I’ve been dealing lately with the inevitable health issues that go along with aging, chiefly with my elderly parents and in a far less urgent way with my own. I’ve spent a good deal of time at hospitals, clinics, doctor’s offices and even therapeutic teaching facilities and noticed that universally there is a tremendous amount of frustration on the part of those needing care toward those who provide it. The entire health care system in the U.S. is by any standard a mind-blowing problem that will not be addressed or solved by me. Skyrocketing costs, limited access and overworked staffs are surely the broken pillars of a system in dire need of emergency renovation. What I’ve run across more often than not, however, are customers (referred to as patients in this domain) suffering from run-of-the-mill bad service.
Obviously the outcome for healthcare issues is never guaranteed. There are always mitigating factors and unknowable complexities that can complicate and shift a person’s health in various directions. Health professionals are usually very skilled and diligent about qualifying their patient’s expectations. Unlike other businesses where one is purchasing a service or product that can be held to a standard, in healthcare the contract is never for more than a range of statistical probability. That said, what I’m talking about when I talk about bad service isn’t that this or that provider didn’t deliver on restored health. My complaint is that healthcare providers have such power over their customers (patients in this case) too often they subject them to inconsiderate treatment simply because they can easily get away with it.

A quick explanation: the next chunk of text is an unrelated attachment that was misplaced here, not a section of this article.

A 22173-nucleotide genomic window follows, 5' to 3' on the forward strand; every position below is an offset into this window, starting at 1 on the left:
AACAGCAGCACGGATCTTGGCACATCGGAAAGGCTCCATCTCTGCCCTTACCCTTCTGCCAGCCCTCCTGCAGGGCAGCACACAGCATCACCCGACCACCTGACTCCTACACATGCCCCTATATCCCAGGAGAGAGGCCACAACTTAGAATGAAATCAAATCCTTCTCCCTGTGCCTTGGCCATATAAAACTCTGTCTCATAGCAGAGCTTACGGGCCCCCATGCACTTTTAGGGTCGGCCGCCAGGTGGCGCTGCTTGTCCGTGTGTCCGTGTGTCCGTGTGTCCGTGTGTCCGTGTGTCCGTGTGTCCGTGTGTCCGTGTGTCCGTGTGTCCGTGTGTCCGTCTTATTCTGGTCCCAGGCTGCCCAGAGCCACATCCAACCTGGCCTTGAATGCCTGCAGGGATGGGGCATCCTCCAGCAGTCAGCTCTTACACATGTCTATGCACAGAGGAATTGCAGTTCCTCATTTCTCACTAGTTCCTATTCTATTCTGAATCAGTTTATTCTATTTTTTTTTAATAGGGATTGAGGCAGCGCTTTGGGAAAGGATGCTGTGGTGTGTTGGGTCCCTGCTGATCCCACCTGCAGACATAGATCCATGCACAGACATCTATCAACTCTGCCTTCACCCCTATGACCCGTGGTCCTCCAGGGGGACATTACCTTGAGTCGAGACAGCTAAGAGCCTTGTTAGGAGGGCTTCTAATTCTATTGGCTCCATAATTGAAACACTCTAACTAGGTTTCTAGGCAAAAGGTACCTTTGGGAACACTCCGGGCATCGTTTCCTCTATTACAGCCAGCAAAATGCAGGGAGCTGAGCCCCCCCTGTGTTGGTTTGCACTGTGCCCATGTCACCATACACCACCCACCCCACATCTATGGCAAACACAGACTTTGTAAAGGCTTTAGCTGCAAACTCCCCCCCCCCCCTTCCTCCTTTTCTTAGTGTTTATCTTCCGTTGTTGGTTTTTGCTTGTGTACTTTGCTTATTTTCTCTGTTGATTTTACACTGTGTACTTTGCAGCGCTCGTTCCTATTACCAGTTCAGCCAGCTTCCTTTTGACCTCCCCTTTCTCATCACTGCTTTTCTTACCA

If a doctor keeps you waiting forty-five minutes past your appointment because he’s out to a late lunch, how likely will you be to complain about it if you want him to take a sincere interest in your well being? Right or wrong, all the way back to alchemists and witch doctors, physicians are revered and feared because they are believed to possess the magic knowledge that can take away our pain and restore our normal lives. Unfortunately, human nature often dictates that without a motivating fear of reprimand, loss of business, or loss of employment, service providers tend not to look at the service they are providing from the point of view of the person receiving it. Except for the fear of litigation, which is guarded against with countless waivers, doctors exist at the top of a pecking order with no one really to answer to.
In a hospital setting, therapists, nurses, and nurse’s aides all have well-defined responsibilities with limited boundaries of liability. They carry out their doctor’s orders but must always be careful not to overstep their position. Too often the players below the level of doctor are so concerned with the fiefdom of their particular tasks that even though they may feel empathetic they are not empowered with the responsibility to care for the patient as a whole person. Any communications up the chain, from janitors to orderlies to nurses to therapists to case-workers and finally to doctors and specialists creates a distraction and probably more work for those receiving the message. It isn’t hard to understand why communication breaks down if nobody wants to be in a position of always bringing more problems for their boss to deal with. It isn’t that different than a restaurant setting wherein servers are afraid to bring food back to the kitchen for fear of reprisal from the Chef.